BY JUSTIN DENNIS
The landscape of the auto industry changed from 2008 to 2010, when two of the “big three” car manufacturers – Chrysler and General Motors – declared bankruptcy and were rescued by the government. Some manufacturers backed out of the leasing game – but not indefinitely – and auto makers shifted focus to selling fuel-efficient models at a time when gas was continuing to climb and all pocketbooks were hurting.
Since then, car dealers will tell you the business is as strong as ever. In 2012, it was a record sales year for many manufacturers and some broke records even under the spectre of recession. But it’s not for the electric or hybrid models dealers are stocking.
Matt Smith, co-owner of Laurel Auto Group, said a big part of it is the benefits buyers enjoy from package deals offered on the showroom floor.
“All of us today are looking to stretch our dollar a little further,” he said. “Dealers can be competitive in prices, but it’s really the package they get from a particular dealer that makes the difference.”
Extra incentives, such as bumper-to-bumper warranties or lifetime powertrain warranties, as in Laurel Auto Group’s new “Laurel for Life” program that rolls out this year, add an indirect value that may soften the final price tag.
A February study conducted by Interest.com, an online rate-comparing service that analyzes interest rates on mortgages, certificates of deposit and car financing, found that most consumers can’t really afford a new car – although it may seem that way, if they’re able to afford the monthly payment.
In this manner, leasing is becoming a more attractive option for consumers as well as American auto dealers, who have found a measure of stability there since the auto industry crisis. One domestic auto manufacturer that stuck with their leasing programs was Ford. Suppes Ford general manager Courtney Suppes Droz declined to comment.
Jack Slezak, general sales manager at Cover Chevrolet, said the leasing slump is over.
“Leasing’s made a comeback and, right now, it’s probably almost as popular as it ever was,” he said. “I think a lot of it is due to the increase in prices of vehicles today. It becomes a much more affordable option for a lot of people.”
Smith said high-end luxury cars are most likely to be leased.
“I think leasing has and always will have an integral part in our industry,” Smith said. “It’s not for everyone, but our business models across all brands averages anywhere from 15 to 30 percent (of our sales.)”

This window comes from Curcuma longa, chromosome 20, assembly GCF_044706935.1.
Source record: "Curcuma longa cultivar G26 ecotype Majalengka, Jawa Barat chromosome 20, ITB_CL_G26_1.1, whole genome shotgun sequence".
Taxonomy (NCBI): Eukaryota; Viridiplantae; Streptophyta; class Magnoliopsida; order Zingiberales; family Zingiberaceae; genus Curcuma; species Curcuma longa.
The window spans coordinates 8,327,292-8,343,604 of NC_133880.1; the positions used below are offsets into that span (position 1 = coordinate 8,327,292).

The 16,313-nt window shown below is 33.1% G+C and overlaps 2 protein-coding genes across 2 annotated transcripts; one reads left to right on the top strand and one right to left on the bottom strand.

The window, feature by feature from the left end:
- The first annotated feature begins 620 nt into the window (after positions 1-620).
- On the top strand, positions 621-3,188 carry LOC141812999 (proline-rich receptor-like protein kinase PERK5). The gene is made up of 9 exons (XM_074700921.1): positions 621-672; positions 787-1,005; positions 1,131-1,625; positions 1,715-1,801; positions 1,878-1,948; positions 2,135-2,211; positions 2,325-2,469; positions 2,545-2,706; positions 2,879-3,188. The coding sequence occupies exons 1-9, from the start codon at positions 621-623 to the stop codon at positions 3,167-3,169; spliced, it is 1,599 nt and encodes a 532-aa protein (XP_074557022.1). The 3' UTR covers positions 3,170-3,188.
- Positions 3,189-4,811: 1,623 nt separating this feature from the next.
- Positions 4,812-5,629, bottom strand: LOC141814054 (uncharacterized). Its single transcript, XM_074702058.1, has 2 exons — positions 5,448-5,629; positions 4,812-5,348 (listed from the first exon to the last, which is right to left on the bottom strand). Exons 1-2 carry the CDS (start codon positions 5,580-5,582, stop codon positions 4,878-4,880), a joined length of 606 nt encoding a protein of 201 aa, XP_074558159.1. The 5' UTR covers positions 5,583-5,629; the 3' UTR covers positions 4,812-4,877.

Smith said leasing agreements vary from state to state, given the native tax laws, but also that the cost of ownership when leasing a car is very predictable, especially when the first three years’ worth of service is included. That’s usually how long lease agreements are signed for, according to Slezak, since it keeps the leased car within its manfacturer’s three-year bumper-to-bumper warranty.
“With a purchase, if you finance it for six years, you could find yourself being out of bumper-to-bumper at half that,” Slezak said. “That makes it a smart choice as far as out-of-pocket expenses go.”
One of the things that doesn’t seem to be covered when leasing a car is the gas you’ll fill it with – a cost that’s becoming increasingly harder to sustain. That still doesn’t stop Johns-towners from buying what they want. Sales of trucks and SUVs have refused to decline in our region, in spite of oil crises and climate change rhetoric.
“You would think that in today’s situation of the price of gas and everyone talking of fuel mileage and how to save on gas expense – it’s funny, but we are still selling our full-sized trucks and our bigger SUVs,” Slezak said, adding that the V-8 Silverado is a best seller.
Bill Ingram, general manager of Thomas Team Honda, said rising gas prices mean rising sales for his team. But that doesn’t necessarily translate into sales of hybrids.
“The Honda brand is so efficient from a fuel standpoint,” he said. “The traditional gas Civic is such a strong performer anyway. The difference
between the hybrid and the performance that customers are getting for the Civic just aren’t that great.”
Availability of electric car charging stations is also an issue in the state. According to Smith, funding is in place to install them along the turnpike but locally, there are fewer options to juice up.
“The challenge for our area with electric vehicles is range and price,” he said. “The cost relationship to the range you’re going to get on a fully electric vehicle on one charge may range from 80 to 120 miles
and that might prohibit interest in our area.”
At the Laurel Nissan facility along Eisenhower Boulevard, a new station was added during recent renovations, allowing electric car owners to recharge in three to six hours.
Cover Chevrolet is also looking to get a “face lift”, as Slezak called it, and plan to make substantial improvements to their facility in “the very near future.”
Ingram predicted good things for the spring season.
“The stock markets are up, spring is here, tax returns are coming in,” he said. “When the spring weather hits, it’s incredible how there’s more traffic, more activity.”
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